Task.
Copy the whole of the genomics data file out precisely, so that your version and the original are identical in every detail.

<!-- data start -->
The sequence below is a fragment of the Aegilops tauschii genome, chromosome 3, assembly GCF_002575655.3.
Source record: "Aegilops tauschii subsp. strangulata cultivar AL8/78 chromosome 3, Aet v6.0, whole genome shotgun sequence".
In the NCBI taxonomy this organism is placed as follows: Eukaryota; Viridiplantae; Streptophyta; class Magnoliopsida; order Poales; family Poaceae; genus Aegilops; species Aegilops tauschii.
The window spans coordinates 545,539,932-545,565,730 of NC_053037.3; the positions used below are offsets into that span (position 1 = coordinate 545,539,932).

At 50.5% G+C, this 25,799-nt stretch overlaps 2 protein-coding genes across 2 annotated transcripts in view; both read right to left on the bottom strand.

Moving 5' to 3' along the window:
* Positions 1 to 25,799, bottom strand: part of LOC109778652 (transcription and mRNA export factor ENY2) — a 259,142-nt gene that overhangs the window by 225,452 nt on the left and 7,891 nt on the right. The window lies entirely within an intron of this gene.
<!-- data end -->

The sequence below is a fragment of the Aegilops tauschii genome, chromosome 3, assembly GCF_002575655.3.
Source record: "Aegilops tauschii subsp. strangulata cultivar AL8/78 chromosome 3, Aet v6.0, whole genome shotgun sequence".
In the NCBI taxonomy this organism is placed as follows: Eukaryota; Viridiplantae; Streptophyta; class Magnoliopsida; order Poales; family Poaceae; genus Aegilops; species Aegilops tauschii.
The window spans coordinates 545,539,932-545,565,730 of NC_053037.3; the positions used below are offsets into that span (position 1 = coordinate 545,539,932).

At 50.5% G+C, this 25,799-nt stretch overlaps 2 protein-coding genes across 2 annotated transcripts in view; both read right to left on the bottom strand.

Moving 5' to 3' along the window:
* Positions 1 to 25,799, bottom strand: part of LOC109778652 (transcription and mRNA export factor ENY2) — a 259,142-nt gene that overhangs the window by 225,452 nt on the left and 7,891 nt on the right. The window lies entirely within an intron of this gene.